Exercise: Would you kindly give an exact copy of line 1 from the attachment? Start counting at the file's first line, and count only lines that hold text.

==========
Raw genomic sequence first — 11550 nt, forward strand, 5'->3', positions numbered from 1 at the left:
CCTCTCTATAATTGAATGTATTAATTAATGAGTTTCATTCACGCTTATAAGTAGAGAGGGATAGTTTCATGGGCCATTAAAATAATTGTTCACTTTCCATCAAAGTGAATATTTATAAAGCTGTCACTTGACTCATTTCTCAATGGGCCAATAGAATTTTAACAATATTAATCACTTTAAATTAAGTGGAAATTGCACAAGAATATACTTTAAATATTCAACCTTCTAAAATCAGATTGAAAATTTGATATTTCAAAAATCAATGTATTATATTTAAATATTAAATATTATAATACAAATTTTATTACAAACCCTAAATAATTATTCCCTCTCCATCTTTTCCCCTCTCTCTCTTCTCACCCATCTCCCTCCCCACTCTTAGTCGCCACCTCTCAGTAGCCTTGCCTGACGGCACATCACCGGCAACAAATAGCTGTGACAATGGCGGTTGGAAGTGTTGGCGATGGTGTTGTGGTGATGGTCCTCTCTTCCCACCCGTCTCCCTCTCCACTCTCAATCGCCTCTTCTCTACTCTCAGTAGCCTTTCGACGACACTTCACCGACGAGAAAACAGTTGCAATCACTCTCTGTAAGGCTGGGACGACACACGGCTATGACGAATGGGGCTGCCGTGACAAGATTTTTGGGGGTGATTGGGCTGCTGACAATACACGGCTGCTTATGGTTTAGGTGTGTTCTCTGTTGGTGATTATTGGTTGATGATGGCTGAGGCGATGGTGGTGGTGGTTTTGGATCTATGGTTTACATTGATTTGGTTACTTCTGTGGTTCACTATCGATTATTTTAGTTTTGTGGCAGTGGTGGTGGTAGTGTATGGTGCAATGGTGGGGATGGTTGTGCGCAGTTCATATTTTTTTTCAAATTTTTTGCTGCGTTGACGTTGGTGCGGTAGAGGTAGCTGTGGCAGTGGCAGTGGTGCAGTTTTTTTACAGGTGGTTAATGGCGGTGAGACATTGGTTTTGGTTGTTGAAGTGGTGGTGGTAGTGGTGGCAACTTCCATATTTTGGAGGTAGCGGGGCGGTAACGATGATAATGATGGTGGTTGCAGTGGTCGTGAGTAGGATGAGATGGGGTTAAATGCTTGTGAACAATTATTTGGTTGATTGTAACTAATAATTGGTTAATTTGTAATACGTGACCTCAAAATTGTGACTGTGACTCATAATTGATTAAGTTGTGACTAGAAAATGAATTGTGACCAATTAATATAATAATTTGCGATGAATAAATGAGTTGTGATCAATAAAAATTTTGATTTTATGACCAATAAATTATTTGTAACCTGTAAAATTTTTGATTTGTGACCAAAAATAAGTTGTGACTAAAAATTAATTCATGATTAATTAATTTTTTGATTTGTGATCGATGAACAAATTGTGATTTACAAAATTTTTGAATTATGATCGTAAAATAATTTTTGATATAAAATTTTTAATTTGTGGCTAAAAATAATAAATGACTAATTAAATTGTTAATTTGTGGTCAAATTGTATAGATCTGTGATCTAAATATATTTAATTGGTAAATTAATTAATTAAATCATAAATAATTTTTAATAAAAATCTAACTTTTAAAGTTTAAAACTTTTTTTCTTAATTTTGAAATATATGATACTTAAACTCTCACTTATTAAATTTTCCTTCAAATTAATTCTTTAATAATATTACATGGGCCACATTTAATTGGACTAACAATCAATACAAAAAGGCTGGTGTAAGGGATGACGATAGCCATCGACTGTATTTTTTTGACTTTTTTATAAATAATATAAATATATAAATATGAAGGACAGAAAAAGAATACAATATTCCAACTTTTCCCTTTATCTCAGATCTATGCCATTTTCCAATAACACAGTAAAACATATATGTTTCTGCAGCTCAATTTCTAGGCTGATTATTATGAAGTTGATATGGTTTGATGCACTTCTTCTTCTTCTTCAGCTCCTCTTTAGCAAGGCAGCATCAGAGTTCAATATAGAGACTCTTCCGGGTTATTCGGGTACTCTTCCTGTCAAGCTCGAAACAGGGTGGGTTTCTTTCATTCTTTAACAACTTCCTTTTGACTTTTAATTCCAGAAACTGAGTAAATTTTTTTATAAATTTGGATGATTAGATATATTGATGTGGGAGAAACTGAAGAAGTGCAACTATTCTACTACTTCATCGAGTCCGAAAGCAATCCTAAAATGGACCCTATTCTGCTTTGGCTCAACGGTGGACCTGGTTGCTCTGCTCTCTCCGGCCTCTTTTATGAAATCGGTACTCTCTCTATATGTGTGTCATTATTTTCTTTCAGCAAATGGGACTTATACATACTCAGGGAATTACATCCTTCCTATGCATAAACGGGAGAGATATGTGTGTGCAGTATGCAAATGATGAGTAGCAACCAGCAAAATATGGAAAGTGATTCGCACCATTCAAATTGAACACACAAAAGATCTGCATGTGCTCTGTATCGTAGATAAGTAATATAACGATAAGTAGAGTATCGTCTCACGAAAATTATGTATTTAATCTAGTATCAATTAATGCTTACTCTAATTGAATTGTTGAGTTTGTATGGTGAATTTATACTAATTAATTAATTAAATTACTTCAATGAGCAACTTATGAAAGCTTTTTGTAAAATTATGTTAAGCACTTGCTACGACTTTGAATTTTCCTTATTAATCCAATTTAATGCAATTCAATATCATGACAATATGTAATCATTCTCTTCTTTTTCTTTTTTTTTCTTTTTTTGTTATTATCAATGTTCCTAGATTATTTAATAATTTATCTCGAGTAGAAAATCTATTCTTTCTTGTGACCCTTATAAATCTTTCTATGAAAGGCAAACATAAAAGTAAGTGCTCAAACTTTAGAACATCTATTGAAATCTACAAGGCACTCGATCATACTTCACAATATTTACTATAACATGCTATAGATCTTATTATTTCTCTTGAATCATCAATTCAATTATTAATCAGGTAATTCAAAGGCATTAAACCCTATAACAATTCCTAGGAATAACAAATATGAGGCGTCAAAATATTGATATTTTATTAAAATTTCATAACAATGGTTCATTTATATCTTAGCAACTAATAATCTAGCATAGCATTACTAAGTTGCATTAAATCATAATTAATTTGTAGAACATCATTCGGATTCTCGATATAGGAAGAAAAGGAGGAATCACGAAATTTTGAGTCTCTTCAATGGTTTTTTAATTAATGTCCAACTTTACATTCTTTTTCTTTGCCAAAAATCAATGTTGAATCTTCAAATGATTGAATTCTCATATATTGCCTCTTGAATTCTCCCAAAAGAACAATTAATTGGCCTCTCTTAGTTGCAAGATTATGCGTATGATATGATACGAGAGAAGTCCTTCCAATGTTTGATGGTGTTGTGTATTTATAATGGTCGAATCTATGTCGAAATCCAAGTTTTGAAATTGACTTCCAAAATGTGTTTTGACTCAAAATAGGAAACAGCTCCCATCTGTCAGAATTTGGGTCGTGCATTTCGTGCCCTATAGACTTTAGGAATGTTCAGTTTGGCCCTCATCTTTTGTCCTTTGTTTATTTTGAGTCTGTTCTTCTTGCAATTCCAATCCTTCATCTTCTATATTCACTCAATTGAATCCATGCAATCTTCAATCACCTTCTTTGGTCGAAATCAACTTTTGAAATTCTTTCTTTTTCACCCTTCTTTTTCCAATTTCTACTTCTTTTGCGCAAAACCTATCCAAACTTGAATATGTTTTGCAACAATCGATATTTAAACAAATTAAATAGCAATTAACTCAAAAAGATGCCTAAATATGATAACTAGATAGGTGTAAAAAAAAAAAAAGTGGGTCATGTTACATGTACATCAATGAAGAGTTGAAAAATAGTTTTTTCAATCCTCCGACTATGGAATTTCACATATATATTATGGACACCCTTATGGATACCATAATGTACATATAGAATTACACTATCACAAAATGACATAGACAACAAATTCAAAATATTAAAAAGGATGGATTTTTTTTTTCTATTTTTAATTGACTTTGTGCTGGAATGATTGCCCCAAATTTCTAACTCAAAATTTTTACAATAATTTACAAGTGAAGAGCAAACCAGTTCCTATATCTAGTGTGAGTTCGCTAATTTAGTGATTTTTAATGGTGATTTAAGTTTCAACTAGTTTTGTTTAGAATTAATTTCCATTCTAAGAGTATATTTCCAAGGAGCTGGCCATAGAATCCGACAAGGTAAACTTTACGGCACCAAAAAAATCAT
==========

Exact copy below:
Raw genomic sequence first — 11550 nt, forward strand, 5'->3', positions numbered from 1 at the left: